As with most Vietnamese restaurants, the service at Quan Hy was only adequate. Usually, I consider myself lucky if I can manage to get a cup of water at a Vietnamese eatery. However, I was with Godfather Beach that day. Whenever I wanted something, he barked out an order in Vietnamese and the wait staff came running. When I tried to get their attention on my own, I failed miserably. I'm a fairly impressive, big guy. It's hard for someone to not see me unless they're making an effort. However, I'm working on learning more about Vietnamese language and culture, so hopefully I'll pick up the knack for getting good service soon. Then again, there may not be any trick for it. You may just have to be the Don of Little Saigon.
Quan Hy - Excellent Central Vietnamese (Hue) Cuisine at prices that won't make a grown Asian man cry. I have to give Dylan and Jeni another shout-out and big "Thank You" for both introducing me to the restaurant and inviting me along; great food, great company, and great times. I love food blogging.
Beach split the bill up, but with tax and tip, it came out to around $16 per person, which was pretty good given the amount of food that was available. I did notice that certain people mainly ate their entrees and sampled very little of the appetizers, so I feel bad that lunch actually had a lower ROI score from their perspective. The ROI score I've given is actually based on both the item-by-item price in the menu and the quality of product received, not the $16 per person cost of our lunch. This is the fairest way to assessing ROI, given the imbalance in value received by various attendees in group dining situations.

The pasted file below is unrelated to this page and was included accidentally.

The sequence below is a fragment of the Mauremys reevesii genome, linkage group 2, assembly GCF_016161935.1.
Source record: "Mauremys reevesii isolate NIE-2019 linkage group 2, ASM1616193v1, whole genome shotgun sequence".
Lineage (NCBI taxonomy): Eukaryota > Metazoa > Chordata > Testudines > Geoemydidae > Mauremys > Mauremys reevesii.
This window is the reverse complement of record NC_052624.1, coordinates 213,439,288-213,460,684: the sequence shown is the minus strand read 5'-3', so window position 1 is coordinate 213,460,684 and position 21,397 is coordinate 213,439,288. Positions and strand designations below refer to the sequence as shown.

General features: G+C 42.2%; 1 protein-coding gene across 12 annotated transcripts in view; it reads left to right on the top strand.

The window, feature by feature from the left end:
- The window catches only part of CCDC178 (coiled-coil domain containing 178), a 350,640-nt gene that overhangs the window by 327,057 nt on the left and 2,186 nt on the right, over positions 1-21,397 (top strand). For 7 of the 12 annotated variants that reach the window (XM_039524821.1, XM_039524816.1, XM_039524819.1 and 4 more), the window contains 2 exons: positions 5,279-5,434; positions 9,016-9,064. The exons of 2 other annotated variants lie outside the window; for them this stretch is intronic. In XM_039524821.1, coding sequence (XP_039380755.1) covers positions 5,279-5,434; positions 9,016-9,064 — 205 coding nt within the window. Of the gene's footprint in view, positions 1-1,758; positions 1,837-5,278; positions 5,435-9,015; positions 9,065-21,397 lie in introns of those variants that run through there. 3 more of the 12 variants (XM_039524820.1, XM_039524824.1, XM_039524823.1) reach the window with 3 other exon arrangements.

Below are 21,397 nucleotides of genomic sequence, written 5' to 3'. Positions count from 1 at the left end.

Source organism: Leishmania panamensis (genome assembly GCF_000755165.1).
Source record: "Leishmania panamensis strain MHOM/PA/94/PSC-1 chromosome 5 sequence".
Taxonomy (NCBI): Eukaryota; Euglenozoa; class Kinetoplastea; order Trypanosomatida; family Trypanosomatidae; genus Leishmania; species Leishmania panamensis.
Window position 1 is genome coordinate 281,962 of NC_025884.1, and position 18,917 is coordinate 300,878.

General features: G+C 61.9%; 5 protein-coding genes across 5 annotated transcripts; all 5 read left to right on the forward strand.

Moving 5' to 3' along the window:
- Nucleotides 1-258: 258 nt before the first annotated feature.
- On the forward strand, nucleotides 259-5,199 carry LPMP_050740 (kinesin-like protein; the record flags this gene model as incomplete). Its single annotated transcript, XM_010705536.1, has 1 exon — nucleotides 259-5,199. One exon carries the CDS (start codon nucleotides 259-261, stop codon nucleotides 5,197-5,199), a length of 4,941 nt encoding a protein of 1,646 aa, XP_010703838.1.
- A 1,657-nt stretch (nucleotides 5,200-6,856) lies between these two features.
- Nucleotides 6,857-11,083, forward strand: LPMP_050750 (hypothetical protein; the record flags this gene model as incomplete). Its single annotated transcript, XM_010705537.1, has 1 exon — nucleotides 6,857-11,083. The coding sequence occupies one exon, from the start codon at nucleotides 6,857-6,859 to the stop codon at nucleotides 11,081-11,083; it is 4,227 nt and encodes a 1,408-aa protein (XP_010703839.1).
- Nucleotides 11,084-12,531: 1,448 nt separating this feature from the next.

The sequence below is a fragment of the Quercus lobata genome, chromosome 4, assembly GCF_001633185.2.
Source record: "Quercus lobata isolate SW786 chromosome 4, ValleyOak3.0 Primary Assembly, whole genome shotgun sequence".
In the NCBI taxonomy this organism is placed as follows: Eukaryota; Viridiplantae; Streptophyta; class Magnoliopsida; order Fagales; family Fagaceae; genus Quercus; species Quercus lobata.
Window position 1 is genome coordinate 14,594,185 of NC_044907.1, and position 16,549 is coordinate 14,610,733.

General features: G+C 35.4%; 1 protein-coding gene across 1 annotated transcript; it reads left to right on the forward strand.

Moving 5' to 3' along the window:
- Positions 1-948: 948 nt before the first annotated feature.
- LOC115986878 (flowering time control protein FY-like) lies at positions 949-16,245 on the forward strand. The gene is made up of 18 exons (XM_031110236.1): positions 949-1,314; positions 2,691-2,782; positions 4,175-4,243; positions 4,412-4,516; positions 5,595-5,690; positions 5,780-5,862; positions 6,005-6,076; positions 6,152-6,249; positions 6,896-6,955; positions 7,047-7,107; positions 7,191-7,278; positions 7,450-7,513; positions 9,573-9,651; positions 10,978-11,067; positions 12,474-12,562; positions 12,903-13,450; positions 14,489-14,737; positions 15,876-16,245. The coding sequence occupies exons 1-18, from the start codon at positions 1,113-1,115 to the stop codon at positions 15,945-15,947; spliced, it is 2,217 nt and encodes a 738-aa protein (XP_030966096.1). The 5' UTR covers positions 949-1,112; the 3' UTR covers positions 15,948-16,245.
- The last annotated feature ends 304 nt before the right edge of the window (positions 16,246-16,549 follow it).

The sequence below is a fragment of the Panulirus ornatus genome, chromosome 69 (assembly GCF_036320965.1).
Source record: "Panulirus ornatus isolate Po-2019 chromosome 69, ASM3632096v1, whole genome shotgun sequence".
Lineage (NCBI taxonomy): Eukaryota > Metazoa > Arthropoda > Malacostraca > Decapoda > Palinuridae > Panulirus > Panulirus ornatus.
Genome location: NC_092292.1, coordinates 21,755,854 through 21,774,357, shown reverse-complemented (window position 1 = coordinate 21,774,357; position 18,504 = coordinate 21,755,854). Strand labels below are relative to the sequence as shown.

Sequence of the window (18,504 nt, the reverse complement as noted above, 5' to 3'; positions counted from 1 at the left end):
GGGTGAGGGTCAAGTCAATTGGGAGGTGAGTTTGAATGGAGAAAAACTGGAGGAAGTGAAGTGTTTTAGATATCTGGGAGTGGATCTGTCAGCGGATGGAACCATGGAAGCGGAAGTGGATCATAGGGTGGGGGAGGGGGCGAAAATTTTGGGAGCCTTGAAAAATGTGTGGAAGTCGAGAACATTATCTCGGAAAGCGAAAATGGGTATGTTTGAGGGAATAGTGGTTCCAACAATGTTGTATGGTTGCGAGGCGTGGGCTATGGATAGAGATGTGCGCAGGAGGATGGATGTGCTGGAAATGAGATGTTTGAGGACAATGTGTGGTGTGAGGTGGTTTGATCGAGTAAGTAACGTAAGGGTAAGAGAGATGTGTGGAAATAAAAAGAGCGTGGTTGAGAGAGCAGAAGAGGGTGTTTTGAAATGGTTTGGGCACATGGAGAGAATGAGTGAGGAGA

As a side note, while I love group dining from a cultural perspective (Taiwanese/Chinese), I always feel guilty participating since I'm such a big eater.
Quan Hy Restaurant
9727 Bolsa Ave
Westminster, CA 92683
Quan Hy Restaurant (sister branch)
10212 Westminster Ave
Garden Grove, CA 92843
Quan Hop (run by the same family)
15640 Brookhurst St
Westminster, CA 92683
Reviews by Food Blogger Friends:
- A Little Trip to Little Saigon for the Little One - Little Saigon, Westminster by Dylan from "Eat, Drink, & Be Merry"
- Quan Hy - Westminster by Professor Salt from "You Gonna Eat That?"
- Quan Hy - Westminster by Elmomonster from "Monster Munching"
- Quan Hop - Westminster by Elmomonster from "Monster Munching"